This is a 12-mile loop, partly on the High Peak Trail and then on quiet roads through the villages of Chelmorton and Monyash. There are some significant hills here. A good challenge.
(And if you want to go further, start at Ashbourne on the Tissington Trail first, before joining the High Peak Trail.)
Guide book: Cycling in the Peak District – Off-road Trails and Quiet Lanes ( including 18 routes, plus notes on family routes)
Hope, Hathersage and Edale Loop
This is a much longer loop, 44 miles, starting and finishing in Hathersage. It’s clearly marked on the excellent Goldeneye Peak District map.
Significant hills, beautiful villages, the lovely Edale Valley.
Map: Goldeneye Peak District map – Cycling Country Lanes & Traffic-free Family Routes (including 11 suggested routes, but this is a map of the whole area, so you can also design your own routes).
Bakewell and Hartington Loop
A 26-mile cycle route, again from Cicerone’s very good guide book, this is mostly on road and has some juicy hills through lovely countryside.
The ride starts in Bakewell and heads south and west, with part of the route shown for mountain-bikes only and an alternative road-bike route shown.
Guide book: Cicerone’s Cycling in the Peak District
Waymarked long-distance cycle routes in the Peak District and Derbyshire
The Pennine Cycleway South, National Cycle Network Route 68
The Pennine Cycleway starts in Derby and takes quiet lanes as far as Ashbourne. From there it joins the Tissington Trail before a road finish in Buxton. The route then heads to Glossop before crossing into Yorkshire to bypass Huddersfield, leaving our Peak District area.
The Pennine Bridleway
The Pennine Bridleway is designed for mountain bikers and horse riders. It starts at Middleton Top in the south of the region, heading north west. It bypasses Buxton in the hills and heads further north west into Lancashire.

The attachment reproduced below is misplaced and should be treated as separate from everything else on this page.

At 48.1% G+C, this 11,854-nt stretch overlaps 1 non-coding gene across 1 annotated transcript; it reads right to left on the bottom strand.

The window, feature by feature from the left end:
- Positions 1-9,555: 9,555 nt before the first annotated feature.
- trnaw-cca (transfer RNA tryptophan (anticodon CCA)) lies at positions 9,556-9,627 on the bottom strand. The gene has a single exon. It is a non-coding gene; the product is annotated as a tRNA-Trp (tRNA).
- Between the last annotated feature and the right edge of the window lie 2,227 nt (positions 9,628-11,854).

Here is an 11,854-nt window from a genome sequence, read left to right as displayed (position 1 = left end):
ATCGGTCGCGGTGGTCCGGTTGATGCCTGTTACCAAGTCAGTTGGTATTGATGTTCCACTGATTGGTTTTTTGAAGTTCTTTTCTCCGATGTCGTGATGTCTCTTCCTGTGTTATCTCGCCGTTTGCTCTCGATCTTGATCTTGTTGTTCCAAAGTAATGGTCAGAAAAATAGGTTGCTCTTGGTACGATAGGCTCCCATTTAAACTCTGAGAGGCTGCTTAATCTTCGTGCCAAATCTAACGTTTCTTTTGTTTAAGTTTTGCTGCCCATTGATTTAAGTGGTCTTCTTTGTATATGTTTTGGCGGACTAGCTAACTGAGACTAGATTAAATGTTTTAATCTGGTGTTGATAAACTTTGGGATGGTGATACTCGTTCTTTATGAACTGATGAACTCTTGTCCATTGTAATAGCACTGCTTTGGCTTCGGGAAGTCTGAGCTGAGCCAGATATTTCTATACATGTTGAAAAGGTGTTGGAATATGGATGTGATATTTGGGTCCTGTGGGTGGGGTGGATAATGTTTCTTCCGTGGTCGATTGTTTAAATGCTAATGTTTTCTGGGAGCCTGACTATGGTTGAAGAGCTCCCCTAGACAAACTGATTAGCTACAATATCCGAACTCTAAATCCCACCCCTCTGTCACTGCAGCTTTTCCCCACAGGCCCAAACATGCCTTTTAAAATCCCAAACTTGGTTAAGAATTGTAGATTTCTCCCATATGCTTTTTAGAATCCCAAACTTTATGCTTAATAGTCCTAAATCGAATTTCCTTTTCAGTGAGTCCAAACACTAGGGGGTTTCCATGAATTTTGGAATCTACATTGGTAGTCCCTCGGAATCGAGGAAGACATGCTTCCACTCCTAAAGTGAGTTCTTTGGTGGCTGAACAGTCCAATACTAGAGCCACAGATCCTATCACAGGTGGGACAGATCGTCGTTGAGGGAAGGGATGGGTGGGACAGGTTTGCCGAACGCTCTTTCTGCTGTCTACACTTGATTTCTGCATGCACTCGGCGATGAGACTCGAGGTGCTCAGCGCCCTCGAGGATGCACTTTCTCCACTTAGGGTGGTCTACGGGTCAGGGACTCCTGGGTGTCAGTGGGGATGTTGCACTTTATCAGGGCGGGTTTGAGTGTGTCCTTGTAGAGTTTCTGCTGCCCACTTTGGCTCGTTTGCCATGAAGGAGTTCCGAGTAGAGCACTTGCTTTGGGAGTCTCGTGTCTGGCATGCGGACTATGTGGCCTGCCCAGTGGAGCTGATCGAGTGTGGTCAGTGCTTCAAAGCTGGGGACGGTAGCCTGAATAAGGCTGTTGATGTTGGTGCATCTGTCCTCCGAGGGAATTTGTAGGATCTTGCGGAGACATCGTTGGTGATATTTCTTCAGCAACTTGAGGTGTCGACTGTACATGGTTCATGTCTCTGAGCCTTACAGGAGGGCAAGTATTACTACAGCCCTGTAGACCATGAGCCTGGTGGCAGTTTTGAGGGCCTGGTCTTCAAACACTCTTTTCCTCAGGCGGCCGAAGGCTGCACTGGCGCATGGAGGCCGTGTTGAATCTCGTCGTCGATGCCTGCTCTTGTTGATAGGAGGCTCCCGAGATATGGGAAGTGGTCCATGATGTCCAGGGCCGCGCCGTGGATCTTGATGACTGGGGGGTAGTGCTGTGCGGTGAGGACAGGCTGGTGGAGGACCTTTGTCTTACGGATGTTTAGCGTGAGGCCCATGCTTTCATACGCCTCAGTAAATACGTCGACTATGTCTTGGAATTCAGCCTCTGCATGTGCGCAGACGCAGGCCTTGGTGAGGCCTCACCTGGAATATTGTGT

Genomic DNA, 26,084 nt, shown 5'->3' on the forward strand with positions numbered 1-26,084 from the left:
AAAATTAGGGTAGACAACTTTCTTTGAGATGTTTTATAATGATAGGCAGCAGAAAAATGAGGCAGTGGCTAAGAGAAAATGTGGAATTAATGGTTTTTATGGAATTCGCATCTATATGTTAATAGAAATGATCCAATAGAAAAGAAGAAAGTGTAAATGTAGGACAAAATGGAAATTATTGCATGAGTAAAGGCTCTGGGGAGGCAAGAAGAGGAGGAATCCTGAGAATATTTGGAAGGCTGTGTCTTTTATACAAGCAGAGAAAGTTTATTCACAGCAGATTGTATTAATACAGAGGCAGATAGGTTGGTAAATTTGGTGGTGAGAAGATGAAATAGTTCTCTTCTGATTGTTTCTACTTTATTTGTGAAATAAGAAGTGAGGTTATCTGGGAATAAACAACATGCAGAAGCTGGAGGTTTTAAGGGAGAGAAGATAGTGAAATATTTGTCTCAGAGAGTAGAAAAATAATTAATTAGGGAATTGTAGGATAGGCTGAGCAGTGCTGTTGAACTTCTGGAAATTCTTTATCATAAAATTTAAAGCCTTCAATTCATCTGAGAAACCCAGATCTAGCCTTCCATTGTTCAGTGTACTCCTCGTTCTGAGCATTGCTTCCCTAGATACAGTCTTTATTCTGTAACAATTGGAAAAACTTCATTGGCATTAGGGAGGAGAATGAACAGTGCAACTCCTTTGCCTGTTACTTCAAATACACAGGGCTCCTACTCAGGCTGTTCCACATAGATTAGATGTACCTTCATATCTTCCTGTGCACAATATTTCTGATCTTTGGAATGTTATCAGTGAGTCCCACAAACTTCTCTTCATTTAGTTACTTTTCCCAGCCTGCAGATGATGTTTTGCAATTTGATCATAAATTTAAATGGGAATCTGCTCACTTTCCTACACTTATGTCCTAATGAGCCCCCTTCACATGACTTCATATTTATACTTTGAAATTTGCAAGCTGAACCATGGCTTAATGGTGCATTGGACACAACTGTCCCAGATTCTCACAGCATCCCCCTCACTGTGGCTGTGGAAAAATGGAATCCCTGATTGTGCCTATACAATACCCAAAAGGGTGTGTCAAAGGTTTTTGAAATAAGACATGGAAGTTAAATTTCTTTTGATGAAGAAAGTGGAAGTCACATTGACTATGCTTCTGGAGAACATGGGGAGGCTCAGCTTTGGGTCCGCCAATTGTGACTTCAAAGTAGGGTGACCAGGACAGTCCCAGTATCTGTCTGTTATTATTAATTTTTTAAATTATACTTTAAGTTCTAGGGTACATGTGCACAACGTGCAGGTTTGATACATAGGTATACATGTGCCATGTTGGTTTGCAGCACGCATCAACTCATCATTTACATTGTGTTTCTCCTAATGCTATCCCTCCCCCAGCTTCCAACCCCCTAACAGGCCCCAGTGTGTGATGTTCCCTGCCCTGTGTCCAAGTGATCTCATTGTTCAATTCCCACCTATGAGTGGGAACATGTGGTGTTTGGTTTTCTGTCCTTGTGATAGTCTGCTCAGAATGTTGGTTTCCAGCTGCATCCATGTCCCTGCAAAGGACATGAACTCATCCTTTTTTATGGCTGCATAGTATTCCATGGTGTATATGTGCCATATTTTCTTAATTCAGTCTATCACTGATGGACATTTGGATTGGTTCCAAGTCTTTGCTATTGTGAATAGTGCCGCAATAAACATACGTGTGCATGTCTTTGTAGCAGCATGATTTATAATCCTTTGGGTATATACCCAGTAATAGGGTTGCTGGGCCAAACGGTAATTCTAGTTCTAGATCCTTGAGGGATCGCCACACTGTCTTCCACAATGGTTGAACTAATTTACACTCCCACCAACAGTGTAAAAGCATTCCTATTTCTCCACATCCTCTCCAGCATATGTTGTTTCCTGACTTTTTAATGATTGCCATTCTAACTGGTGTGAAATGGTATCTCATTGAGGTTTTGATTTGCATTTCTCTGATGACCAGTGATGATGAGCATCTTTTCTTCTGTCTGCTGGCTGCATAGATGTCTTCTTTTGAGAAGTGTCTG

Mountain biking / off-road cycle routes in the Peak District and Derbyshire
The Peak District has of course some great mountain bike routes.
Goldeneye’s ‘Mountain Bike Routes’ map has rides from 10 to 17 miles long, beautifully mapped. Routes include the hills around Bakewell, Eyam, Buxton, Stanage and Edale.
There is also the ‘South Pennines and Peak District Off-Road Cycle Map’ from Excellent Books, designed with long-distance epic routes, day rides and 20 family-friendly off-road rides. It covers the north of the region – Hathersage northwards.
Vertebrate publish two books of off-road and mountain bike routes. Their ‘Cycling in the Peak District – Off-road Trails and Quiet Lanes’ and their ‘White Peak Mountain Biking’. The two books have very different kinds of routes, pretty much doing what they say on the tin.
For tough mountain bike routes, go for the White Peak or for Goldeneye’s map. Or both, of course.
Links to all of the above are below.
Cycle-friendly Holiday Accommodation
This section is still to be completed.
The maps and guide books for cycling in the Peak District and Derbyshire
There is an excellent range of maps and guide books to select from.
Here is a quick preview of some of them:
They are available in the webshop, and you can link to them or put them in your basket below:
Cycling in the Peak District – Off-Road Trails & Quiet LanesProduct on sale
Cycling in the Peak District from CiceroneProduct on sale
East Midlands Cycle Map from SustransProduct on sale
Peak District and Derbyshire Ordnance Survey Tour Map£4.99
Peak District Goldeneye Cycling Map£7.99
Peak District Mountain Bike Routes£6.99
Peak District Sustrans Cycle Map£7.99
Pennine Bridleway South Harvey Map£10.95
Pennine Cycleway South Sustrans Map£9.99
South Pennines and Peak District Off-road Cycle MapProduct on sale
White Peak Mountain Biking, VertebrateProduct on sale
For walking routes, try the Hikes in Peak District post on the 10 Adventures website.